This post comes from a young Italian man we met on The Way. Though he’s only 24, you can tell from his writing how wise he is and that he is as beautiful on the inside as he is on the outside. Thanks, Alessandro, for being our first guest blogger!
I know it’s a little bit late to write about Camino.
But during Camino you discover exactly that nothing comes really late –
even delay arrives in time when things are meant to appear in your way.
I met Cathy and all the other folks a sunny day in Castojeriz,
a small ghost town somewhere in the Meseta, and I think it was one of the worst days of my life.
We started to talk and talk and share our meals and drinks:
it finished with a group of people eating chocolait au lait and drinking spanish wine under a sub saharian-like sun.
They even discovered to be actually neighbours in the States (Cathy and Rachel, one of our friends).
Yeah (!) yOu go to the other part of the world in order to find that some of the greatest people you’ve ever met are
just one hour close your hometown. You find people who already knew themselves in their hometown
and fall in love on the road like they
have met each other for the first time.
Or you find people just enjoin’ the ride;
or you find people who sold their house, their car and all that stupid stuff
which doesn’t allow you to live but only prevents you to walk on your path.
That’s what really is Camino: the first 900 Km of your new life path,
from whence you move your steps on the life you’re meant to live, because YOU decided to do that;
the concept getting lost is abandoned once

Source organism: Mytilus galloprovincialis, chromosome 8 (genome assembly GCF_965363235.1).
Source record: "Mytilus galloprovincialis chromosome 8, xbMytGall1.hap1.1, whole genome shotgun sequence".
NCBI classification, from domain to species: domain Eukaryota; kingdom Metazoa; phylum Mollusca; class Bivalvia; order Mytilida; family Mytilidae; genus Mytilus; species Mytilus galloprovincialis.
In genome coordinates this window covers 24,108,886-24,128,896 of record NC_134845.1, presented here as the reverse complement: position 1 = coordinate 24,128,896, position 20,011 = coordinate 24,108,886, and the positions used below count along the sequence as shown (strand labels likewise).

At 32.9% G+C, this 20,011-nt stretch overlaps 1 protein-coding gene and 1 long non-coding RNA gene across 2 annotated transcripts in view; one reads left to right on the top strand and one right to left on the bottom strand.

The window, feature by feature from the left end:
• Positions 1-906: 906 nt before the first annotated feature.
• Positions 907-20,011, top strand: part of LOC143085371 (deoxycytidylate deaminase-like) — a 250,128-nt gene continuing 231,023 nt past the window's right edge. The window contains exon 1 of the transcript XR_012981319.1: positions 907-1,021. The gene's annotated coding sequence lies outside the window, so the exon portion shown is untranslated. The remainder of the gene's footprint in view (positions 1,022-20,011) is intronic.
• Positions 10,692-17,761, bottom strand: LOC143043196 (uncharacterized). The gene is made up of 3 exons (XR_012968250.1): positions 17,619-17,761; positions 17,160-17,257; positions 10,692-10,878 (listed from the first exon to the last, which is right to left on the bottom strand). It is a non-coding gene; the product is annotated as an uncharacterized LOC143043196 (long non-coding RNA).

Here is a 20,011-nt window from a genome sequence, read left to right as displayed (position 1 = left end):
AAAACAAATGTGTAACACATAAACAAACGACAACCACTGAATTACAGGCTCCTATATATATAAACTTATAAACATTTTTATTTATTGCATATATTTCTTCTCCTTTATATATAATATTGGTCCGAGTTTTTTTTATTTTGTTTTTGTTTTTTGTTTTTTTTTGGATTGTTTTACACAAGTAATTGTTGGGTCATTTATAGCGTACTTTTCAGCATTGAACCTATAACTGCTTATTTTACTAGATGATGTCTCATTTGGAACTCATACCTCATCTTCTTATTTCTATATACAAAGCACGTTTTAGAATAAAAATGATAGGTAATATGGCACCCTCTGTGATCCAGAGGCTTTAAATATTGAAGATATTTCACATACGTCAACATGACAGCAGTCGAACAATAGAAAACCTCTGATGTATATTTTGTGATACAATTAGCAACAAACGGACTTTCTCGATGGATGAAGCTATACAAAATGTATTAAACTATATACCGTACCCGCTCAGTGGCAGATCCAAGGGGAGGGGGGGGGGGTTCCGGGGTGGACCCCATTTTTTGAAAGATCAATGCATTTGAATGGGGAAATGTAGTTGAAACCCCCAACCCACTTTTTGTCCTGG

you head toward places you may be afraid of but that for the first time in your life you hit by yourself.
I wouldn’t say that you find only people willing to change their life there,
but if someone would ask me what is the common quality
which pilgrims share, I would say the possibility of being human, in a Earth which belongs to us, as mankind.
Camino is exactly about loss of control, the lucidity of the abandon, trusting that life will take care of you.
There’s no place for complications in a real journey, just as there’s no space for mannierisms in REAL life,
and everything is shut down in front of the necessity of taking care of yourself and planning only the day you live in
thinking only to eat and find a place to sleep for the night – if you WANT to sleep in the night.
But every day you are one step closer to your Vision: Santiago de Compostela; but you never settle, you always head forth,
you always take a new goal minding the ultimate vision,
finding again a bound with unknown people and seeing them as friends and brothers, telling and hearing stories in the night,
living adventures and sorrows during the day, and when you finally reach Santiago, that is only another step in your Way.
And once you take that challenge about making the futile, crazy, stupid decision of ruining your feet for 900 km,
getting crazy about
mind working on the isolation of your days, walking for hours under unpityful suns,
sleeping in huge bedrooms with people you’ve never seen before (who often snores loudly),
once you do that, once you take that decision I call you my friend, and we can keep in touch,
and look each other into our eyes, and understand that cinism and
pessimism – or stupid positivism – of our every-day environment can achive only a certain number of km, are finished,
for they arrive only to the point from whence life starts,
claims its own realm, leaving old things behind, and never coming back.
That IS Camino, and those are the pilgrims.